Tomasz W. Stępień is a president of Firearms United Network (FUN), a pan-European movement aimed at preservation and promotion of civil rights in the area of firearms possession. FUN rose to prominence after 2015 when the European Commission introduced a proposal for restrictions and bans on law-abiding citizens as its answer to terrorist attacks committed with illegal firearms. In second part of an exclusive interview with zbrojnice.com, Tomasz talks about civilian firearms possession in Poland.
Rozhovor v češtině si můžete přečíst zde: Rozhovor – Tomasz W. Stępień: Poláci stále věří komunistické indoktrinaci, že jen zločinci potřebují zbraně
Zbrojnice.com is a Czech language web that deals with practical, legal, cultural and social issues of civilian firearms ownership. This interview was conducted in English and thus you can read it also in original language version below.
Interview with Tomasz W. Stępień:
- In Firearms United we expect the EU to go hard after legal gun owners in 2020
- Poles still believe the communist indoctrination that only criminals need guns (2/4/19)
- Firearms & Tomasz W. Stępień, president of Firearms United Network (3/4/19)
Poles and firearms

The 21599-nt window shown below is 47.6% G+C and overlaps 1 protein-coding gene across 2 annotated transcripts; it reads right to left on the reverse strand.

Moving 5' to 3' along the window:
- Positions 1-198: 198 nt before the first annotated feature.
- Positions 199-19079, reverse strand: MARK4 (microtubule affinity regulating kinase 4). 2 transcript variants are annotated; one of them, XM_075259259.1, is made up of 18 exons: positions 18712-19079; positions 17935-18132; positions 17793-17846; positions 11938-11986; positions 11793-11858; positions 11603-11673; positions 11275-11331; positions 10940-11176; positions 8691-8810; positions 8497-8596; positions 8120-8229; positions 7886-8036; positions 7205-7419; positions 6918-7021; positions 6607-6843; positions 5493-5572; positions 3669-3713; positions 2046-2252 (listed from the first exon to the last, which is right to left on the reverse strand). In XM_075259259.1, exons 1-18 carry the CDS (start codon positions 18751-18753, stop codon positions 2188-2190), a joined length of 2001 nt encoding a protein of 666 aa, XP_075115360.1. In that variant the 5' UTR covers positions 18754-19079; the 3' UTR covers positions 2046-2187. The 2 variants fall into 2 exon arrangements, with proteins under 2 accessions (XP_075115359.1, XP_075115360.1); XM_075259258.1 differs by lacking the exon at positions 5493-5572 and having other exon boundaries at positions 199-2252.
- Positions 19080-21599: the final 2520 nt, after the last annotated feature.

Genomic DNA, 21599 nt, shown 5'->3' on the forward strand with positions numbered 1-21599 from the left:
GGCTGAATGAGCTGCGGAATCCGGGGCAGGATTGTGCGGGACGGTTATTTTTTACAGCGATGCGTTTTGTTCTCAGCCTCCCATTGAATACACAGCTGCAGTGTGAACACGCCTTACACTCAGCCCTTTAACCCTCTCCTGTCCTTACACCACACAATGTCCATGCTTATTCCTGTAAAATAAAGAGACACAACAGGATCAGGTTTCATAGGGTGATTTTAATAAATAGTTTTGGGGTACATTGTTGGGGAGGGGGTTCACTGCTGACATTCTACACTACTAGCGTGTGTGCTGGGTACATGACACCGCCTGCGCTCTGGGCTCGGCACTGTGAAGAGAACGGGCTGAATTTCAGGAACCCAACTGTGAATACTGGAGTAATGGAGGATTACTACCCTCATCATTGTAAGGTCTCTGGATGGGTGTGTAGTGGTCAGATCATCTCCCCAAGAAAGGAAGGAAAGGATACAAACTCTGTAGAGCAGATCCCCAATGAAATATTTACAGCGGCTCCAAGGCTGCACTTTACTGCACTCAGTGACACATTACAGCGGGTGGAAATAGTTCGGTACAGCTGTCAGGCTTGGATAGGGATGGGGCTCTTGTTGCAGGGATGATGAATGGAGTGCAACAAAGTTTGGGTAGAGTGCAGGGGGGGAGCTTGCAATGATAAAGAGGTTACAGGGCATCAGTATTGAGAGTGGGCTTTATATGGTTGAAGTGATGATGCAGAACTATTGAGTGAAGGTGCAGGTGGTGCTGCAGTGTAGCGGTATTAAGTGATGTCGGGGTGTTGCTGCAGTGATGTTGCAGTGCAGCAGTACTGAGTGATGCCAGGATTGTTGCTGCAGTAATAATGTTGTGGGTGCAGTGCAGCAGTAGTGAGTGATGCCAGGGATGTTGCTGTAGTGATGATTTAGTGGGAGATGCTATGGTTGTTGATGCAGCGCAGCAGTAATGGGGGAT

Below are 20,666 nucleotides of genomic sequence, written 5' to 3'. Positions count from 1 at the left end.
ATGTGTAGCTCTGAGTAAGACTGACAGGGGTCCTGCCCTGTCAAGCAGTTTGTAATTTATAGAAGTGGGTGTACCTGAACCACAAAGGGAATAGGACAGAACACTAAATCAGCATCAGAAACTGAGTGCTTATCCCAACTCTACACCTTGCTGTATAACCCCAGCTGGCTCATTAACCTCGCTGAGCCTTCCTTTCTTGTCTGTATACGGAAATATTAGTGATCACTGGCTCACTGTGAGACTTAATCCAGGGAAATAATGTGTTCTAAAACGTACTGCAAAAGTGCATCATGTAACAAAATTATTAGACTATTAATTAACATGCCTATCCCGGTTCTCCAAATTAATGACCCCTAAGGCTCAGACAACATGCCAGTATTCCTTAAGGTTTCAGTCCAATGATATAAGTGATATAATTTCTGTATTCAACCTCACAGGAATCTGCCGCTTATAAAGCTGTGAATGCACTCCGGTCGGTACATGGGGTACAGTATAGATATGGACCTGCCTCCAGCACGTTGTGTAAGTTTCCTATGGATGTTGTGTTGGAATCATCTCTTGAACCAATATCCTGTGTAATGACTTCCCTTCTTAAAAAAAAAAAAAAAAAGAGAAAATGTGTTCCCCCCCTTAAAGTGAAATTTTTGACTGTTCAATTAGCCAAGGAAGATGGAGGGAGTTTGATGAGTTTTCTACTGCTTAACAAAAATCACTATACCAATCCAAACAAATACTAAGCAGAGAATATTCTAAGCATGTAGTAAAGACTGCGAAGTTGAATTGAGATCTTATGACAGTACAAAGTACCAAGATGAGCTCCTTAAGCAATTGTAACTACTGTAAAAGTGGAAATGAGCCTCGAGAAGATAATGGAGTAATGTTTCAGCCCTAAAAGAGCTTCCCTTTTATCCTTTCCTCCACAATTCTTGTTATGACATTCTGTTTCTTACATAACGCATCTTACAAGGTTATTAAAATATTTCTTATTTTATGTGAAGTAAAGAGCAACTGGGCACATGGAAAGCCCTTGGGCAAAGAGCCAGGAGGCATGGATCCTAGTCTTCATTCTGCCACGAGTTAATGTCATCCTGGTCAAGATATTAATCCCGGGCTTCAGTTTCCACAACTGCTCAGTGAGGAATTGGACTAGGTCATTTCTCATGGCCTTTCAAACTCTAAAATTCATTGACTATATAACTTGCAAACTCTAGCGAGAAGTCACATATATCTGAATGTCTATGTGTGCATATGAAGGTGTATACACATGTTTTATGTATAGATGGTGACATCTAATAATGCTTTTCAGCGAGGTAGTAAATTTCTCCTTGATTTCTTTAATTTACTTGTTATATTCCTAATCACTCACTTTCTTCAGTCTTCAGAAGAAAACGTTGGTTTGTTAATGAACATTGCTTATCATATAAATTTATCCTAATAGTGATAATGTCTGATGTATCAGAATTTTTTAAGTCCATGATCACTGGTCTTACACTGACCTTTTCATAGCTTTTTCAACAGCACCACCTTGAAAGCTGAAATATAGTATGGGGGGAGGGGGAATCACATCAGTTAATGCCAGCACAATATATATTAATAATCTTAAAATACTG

Poles are the most disarmed population in the EU. One of the most disarmed nations in the world. What are the roots of that? Why firearms possession failed to rise after fall of communism as it did for example in the Czech Republic?
Well, Some research shows that Poles are the most disarmed nation in the world. I know that there are three kind of lies in the world, namely: lies, damn lies and statistics, but… But we have 1.2 pieces of firearms per 100 citizens, which is extremely low by any standard.
Why it didn’t pick up after 1989? That’s a good question. Prevailing argument from Ministry on Interiors and Police HQ is that the state is responsible for security of citizens. Which is debatable at best. For me, it shows the general approach of state towards citizens. The state does not trust us. And that’s that. They are also immune towards any scientific based argumentation. There ZERO crime with legally hand firearms in Poland. And I mean ZERO. Yet every single time there is a discussion on firearms laws, there is a push to limit our rights for no reason. Personally, I believe that plenty of government functionaries forgot one simple thing. The work they do is called: civil servant. SERVANT is the part they forgot.